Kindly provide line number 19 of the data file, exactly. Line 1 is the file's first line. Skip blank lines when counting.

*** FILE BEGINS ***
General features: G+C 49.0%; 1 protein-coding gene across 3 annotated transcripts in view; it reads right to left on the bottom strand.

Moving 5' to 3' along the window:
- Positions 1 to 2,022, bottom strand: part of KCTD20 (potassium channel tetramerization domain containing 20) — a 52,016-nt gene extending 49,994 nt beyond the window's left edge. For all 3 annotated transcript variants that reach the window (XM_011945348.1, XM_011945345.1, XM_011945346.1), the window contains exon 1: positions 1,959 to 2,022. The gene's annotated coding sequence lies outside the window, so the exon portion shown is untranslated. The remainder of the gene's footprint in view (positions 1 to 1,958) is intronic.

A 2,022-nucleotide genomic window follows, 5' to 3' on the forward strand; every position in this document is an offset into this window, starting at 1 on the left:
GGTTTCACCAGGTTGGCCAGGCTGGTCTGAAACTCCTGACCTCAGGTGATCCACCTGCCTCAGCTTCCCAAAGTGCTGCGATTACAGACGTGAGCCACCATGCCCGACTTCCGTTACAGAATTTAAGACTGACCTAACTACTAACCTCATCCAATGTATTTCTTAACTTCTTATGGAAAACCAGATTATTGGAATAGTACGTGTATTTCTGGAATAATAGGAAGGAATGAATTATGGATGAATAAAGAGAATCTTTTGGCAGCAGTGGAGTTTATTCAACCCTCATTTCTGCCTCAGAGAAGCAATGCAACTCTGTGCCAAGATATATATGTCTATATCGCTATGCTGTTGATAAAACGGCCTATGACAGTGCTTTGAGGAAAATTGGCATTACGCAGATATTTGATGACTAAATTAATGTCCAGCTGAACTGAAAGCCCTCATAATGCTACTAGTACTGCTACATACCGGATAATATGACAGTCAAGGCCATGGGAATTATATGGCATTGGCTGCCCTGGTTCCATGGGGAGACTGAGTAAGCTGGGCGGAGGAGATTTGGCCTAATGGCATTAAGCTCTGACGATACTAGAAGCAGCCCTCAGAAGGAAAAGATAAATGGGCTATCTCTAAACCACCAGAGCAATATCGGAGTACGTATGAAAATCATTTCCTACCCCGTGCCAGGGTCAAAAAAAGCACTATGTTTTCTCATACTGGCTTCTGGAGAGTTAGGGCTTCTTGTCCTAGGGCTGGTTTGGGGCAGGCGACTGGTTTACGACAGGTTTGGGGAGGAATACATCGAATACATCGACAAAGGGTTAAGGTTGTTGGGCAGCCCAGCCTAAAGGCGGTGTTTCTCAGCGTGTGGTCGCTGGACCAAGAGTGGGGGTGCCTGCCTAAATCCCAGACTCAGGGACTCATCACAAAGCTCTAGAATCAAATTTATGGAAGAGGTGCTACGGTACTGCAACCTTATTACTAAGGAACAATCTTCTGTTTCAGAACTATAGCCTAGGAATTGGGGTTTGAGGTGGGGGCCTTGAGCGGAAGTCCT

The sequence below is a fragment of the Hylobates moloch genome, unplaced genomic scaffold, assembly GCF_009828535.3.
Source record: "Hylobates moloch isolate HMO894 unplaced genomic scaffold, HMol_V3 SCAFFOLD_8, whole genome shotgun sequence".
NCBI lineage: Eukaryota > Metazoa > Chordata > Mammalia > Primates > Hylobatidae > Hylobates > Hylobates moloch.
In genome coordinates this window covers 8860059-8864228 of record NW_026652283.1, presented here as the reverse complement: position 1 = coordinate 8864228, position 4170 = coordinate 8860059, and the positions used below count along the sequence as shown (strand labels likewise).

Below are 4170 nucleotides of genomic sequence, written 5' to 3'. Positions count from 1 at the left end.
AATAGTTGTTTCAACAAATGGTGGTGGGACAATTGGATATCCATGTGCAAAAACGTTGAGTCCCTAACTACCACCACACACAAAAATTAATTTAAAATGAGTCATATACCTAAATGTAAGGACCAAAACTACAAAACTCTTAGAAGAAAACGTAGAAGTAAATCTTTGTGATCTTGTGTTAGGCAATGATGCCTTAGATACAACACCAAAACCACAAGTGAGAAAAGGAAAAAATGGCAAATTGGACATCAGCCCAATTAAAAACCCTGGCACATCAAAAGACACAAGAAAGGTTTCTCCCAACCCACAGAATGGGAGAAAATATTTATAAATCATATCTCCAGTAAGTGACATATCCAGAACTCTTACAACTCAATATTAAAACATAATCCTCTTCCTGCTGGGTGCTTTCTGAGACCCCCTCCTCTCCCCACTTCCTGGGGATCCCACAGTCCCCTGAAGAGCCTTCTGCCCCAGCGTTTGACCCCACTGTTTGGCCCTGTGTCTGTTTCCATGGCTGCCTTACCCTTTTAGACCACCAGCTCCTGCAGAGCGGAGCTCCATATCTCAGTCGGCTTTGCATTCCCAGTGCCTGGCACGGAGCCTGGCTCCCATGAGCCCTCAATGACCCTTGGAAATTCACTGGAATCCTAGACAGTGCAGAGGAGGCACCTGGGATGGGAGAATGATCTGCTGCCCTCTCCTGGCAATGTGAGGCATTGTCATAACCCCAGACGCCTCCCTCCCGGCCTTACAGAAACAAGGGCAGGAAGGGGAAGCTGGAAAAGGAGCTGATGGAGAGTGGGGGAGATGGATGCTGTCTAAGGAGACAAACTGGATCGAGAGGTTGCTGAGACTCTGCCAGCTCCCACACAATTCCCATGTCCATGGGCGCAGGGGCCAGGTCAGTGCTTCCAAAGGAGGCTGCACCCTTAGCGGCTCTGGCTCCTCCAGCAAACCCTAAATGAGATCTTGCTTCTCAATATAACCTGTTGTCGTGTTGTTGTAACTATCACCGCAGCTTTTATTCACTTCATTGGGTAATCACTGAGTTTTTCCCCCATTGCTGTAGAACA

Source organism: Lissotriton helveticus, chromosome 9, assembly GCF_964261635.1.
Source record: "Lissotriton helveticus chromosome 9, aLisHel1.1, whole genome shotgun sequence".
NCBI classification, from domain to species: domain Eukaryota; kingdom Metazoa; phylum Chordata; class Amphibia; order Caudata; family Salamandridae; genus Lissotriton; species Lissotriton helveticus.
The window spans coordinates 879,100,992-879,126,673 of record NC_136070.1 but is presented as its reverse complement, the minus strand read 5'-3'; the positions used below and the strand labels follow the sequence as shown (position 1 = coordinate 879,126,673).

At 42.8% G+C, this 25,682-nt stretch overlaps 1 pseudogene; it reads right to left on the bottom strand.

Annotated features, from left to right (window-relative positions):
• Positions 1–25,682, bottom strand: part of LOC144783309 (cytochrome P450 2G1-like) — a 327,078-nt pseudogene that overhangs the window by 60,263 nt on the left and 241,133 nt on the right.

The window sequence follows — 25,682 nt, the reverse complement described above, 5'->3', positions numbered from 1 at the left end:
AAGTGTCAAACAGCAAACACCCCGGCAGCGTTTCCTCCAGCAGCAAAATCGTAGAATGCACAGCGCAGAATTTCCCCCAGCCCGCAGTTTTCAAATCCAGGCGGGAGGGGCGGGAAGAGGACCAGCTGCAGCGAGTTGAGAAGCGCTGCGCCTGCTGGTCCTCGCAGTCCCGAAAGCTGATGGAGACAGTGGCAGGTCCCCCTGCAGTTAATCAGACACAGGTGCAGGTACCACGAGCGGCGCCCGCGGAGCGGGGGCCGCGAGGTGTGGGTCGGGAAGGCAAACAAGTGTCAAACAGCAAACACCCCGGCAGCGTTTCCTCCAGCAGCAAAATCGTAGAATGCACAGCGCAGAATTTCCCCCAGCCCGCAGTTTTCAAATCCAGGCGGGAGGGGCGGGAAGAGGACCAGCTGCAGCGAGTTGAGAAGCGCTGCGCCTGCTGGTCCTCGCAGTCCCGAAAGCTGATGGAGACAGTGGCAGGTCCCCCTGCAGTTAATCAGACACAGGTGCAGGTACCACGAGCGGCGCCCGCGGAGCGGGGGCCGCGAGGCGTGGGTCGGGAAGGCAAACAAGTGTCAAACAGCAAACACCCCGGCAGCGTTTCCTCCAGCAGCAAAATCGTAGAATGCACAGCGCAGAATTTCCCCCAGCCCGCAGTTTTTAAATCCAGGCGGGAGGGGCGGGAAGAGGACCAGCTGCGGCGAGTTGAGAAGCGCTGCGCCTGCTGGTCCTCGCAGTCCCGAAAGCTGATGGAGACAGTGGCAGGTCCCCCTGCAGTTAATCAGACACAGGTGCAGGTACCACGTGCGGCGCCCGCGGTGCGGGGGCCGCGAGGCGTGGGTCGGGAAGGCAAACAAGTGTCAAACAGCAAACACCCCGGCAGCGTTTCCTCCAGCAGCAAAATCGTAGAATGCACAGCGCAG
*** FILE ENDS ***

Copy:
The window sequence follows — 25,682 nt, the reverse complement described above, 5'->3', positions numbered from 1 at the left end: